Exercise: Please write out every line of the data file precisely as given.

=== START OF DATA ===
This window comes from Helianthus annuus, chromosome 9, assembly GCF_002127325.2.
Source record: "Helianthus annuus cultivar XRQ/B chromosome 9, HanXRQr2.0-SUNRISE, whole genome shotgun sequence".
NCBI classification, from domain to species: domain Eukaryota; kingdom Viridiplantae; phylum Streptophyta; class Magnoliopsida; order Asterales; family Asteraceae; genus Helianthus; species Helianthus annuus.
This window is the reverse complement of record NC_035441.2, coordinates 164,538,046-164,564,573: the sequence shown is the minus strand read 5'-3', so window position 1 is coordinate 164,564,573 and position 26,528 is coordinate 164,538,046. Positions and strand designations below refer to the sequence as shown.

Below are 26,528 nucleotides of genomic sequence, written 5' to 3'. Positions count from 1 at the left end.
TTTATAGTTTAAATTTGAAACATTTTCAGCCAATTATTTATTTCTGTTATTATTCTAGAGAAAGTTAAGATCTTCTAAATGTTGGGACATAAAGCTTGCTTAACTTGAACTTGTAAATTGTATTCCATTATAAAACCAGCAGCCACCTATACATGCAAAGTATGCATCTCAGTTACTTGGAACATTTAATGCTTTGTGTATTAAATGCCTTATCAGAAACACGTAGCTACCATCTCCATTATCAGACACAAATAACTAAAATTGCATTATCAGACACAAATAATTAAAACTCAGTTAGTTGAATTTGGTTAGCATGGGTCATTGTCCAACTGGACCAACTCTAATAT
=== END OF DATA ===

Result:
This window comes from Helianthus annuus, chromosome 9, assembly GCF_002127325.2.
Source record: "Helianthus annuus cultivar XRQ/B chromosome 9, HanXRQr2.0-SUNRISE, whole genome shotgun sequence".
NCBI classification, from domain to species: domain Eukaryota; kingdom Viridiplantae; phylum Streptophyta; class Magnoliopsida; order Asterales; family Asteraceae; genus Helianthus; species Helianthus annuus.
This window is the reverse complement of record NC_035441.2, coordinates 164,538,046-164,564,573: the sequence shown is the minus strand read 5'-3', so window position 1 is coordinate 164,564,573 and position 26,528 is coordinate 164,538,046. Positions and strand designations below refer to the sequence as shown.

Below are 26,528 nucleotides of genomic sequence, written 5' to 3'. Positions count from 1 at the left end.
TTTATAGTTTAAATTTGAAACATTTTCAGCCAATTATTTATTTCTGTTATTATTCTAGAGAAAGTTAAGATCTTCTAAATGTTGGGACATAAAGCTTGCTTAACTTGAACTTGTAAATTGTATTCCATTATAAAACCAGCAGCCACCTATACATGCAAAGTATGCATCTCAGTTACTTGGAACATTTAATGCTTTGTGTATTAAATGCCTTATCAGAAACACGTAGCTACCATCTCCATTATCAGACACAAATAACTAAAATTGCATTATCAGACACAAATAATTAAAACTCAGTTAGTTGAATTTGGTTAGCATGGGTCATTGTCCAACTGGACCAACTCTAATAT